When journalist and broadcaster Jeff Koinange introduced the opening plenary session of AGRF 2018, he said that efforts made over recent years have “made agriculture a buzzword, a bit sexy.”

The remainder of the event only served to emphasise the truth of this statement as a procession of speakers asked “how will you lead?”

First up was AGRA President Dr. Agnes Kalibata. After a brief pause in memory of Kofi Annan, she remembered how Africa seized the moment in 2016 to grasp agricultural technologies to drive progress. However, as she reminded the packed auditorium, this is no time to be complacent about past achievements. It’s time to question ourselves, to ask what is holding us back? We must set an example to do things differently, to lead, to measure and grow.

The Hon. Dr. Gérardine Mukeshimana, Minister of Agriculture and Animal Resources of the Republic of Rwanda, emphasised these sentiments. As she reminded us, we are here to shake up the new ideas and initiatives that will take Africa to a new level. As a result, we will be better placed to rise to the challenge of enabling smallholder farmers to become fully integrated into the continental ecosystem.

His Excellency Edouard Ngirente, Prime Minister of the Republic of Rwanda, followed with a straightforward message. To transform African agriculture, we must turn strategy into action. And to give all African citizens the decent lives they deserve, business as usual simply will not work.

As he said, the Government of Rwanda is committed to working with all partners to deliver a brighter future. He called upon all delegates to participate and strike deals to remove impediments in the way of progress. And then, to great applause, he declared AGRF 2018 officially open.

Next on stage was agricultural pioneer Professor John W. Mellor, Professor Emeritus of Cornell University and President of John Mellor Associates. At the age of 90, he has recently published a new book, Agricultural Development and Economic Transformation, which addresses the key implementation issues facing the continent.

As he reminded us, agriculture is the sine qua non of private-sector activities – but the input of government is crucial in implementation. Not just from the Ministry of Agriculture, he argued, but departments throughout the whole of government.

As agriculture cuts across so many sectors, the Head of State needs to be central to a shared agricultural vision. Get this right, and agriculture is an immensely powerful enabler of growth elsewhere in the economy. As he said, “the faster the agricultural sector grows, the faster its relative importance declines”. And he finished with a rallying call, to get more experienced, trained and practical people involved in agriculture at the most senior levels of government.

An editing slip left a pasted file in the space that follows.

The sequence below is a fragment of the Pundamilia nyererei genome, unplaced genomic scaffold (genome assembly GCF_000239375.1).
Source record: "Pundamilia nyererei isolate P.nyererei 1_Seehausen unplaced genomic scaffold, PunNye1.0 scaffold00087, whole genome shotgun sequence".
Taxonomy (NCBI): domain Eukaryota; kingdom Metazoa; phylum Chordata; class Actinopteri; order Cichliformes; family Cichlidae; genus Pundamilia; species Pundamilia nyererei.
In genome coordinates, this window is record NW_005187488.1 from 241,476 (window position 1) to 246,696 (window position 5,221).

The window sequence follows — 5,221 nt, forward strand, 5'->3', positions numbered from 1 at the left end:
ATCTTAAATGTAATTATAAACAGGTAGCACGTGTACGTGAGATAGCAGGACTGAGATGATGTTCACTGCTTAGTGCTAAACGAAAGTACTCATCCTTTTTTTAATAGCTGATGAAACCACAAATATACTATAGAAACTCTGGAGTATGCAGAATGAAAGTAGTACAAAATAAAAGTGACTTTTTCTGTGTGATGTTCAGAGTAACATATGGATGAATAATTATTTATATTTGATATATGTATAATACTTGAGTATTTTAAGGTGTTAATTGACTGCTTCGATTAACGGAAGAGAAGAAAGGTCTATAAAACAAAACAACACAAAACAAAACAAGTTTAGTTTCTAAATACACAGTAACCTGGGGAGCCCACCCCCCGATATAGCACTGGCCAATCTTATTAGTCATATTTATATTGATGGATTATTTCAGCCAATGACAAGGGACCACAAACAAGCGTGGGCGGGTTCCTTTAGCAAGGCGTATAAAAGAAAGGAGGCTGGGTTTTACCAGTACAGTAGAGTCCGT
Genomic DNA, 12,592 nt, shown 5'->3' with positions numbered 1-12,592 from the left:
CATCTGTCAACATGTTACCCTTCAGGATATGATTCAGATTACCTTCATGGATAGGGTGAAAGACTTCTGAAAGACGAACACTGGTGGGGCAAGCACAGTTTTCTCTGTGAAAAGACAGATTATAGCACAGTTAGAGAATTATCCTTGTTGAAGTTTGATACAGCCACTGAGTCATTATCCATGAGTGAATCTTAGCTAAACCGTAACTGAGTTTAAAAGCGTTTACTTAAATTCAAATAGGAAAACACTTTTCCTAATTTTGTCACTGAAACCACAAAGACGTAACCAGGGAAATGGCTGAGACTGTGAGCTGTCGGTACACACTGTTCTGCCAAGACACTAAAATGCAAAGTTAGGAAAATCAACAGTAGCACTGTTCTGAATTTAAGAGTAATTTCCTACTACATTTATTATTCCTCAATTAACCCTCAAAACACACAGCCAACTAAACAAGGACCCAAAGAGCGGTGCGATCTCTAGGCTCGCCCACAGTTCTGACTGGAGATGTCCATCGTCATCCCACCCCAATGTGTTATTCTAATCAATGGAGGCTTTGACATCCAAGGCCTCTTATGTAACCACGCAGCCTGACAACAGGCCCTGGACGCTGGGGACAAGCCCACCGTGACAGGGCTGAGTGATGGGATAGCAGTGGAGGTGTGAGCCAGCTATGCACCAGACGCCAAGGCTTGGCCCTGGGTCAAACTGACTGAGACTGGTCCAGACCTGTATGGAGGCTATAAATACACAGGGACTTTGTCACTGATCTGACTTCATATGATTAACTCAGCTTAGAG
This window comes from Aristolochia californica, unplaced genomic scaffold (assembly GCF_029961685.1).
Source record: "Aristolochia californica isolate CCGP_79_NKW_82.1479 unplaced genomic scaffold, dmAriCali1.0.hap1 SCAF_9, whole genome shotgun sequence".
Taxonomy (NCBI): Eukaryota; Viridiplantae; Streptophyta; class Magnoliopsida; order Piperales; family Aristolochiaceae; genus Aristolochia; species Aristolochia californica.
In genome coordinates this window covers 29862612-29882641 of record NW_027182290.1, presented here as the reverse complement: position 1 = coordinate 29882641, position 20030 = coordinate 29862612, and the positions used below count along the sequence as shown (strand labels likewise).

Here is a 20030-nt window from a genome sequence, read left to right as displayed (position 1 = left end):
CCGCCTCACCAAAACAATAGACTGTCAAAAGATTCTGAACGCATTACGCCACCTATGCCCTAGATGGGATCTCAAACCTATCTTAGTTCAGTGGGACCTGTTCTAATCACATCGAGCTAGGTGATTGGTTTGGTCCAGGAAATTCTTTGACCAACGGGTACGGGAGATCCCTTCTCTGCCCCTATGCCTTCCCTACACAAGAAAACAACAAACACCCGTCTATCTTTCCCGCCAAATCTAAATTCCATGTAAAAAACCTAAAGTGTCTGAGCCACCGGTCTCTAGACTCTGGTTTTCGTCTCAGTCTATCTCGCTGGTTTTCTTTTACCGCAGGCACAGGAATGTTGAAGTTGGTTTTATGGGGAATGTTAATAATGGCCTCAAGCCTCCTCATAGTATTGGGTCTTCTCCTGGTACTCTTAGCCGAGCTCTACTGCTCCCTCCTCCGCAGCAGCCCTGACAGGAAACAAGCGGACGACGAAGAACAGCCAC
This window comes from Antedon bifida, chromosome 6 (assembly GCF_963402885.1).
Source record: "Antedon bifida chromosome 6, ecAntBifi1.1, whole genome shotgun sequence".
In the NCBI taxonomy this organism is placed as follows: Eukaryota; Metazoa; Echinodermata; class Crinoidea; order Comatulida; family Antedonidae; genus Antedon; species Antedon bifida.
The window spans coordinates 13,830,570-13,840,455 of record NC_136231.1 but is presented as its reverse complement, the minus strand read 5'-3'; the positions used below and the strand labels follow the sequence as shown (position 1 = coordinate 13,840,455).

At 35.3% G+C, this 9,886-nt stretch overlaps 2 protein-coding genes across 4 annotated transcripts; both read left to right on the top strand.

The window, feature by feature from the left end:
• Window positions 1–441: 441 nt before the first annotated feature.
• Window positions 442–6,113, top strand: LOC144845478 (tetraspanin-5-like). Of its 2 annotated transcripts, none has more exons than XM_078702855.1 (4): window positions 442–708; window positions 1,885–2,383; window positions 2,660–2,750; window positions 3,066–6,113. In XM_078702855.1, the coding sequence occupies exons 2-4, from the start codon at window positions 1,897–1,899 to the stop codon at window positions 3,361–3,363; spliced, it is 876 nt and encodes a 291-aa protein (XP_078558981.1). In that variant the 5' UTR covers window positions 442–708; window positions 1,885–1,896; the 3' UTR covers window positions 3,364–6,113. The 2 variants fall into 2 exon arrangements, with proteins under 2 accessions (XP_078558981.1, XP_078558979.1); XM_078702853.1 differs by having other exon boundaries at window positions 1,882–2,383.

Following these opening remarks, a panel discussed some of the conclusions and issues of the Africa Agriculture Status Report (AASR). Dr. Godfrey Bahiigwa, Director, Department of Rural Economy and Agriculture, African Union Commission, highlighted how the commitment of African heads of state will make it easier to achieve fundamental goals including reduced poverty, ending hunger, creating jobs, improving health outcomes.

Jonathan Said, Head of Inclusive Growth and Private-Sector Development Practice at the Tony Blair Institute for Global Change, believes there is a strong passion and drive at all levels of government. However, he warned, challenges lie in creating systems that work. Leaders, he said, now need greater support from all ministries and agencies in government to successfully create systems that work.

Dr. David Phiri, Sub Regional Coordinator for Eastern Africa, FAO, encouragingly pointed out, despite climate change, communities across Africa are becoming more resilient. Not a single person died during West Africa’s worst drought of recent years, he said, and this was reflected by the limited impact of drought on eastern Africa as well. He believes these are powerful signs that governments are becoming more sophisticated in running effective systems.

Mamadou Biteye, Managing Director of the Africa Regional Office, The Rockefeller Foundation highlighted the role of philanthropy, pointing out that it is not a substitute for what governments should do. “Their roles are complementary,” he said. “We can provide catalytic risk capital to drive innovation, but to grow to scale new developments need sound policies behind them.”

Dr. Holger Kray, Head, Africa Agriculture Policy Unit, World Bank, believes that profound transformation is happening right now. He highlighted some of the key factors driving change. These included the way in which urbanisation and a shifting target market are creating greater opportunities for processed and value-added food. As a result, money is to be made in African agriculture, demonstrated by an 800% increase in the value of food traded in domestic value chains since 2000.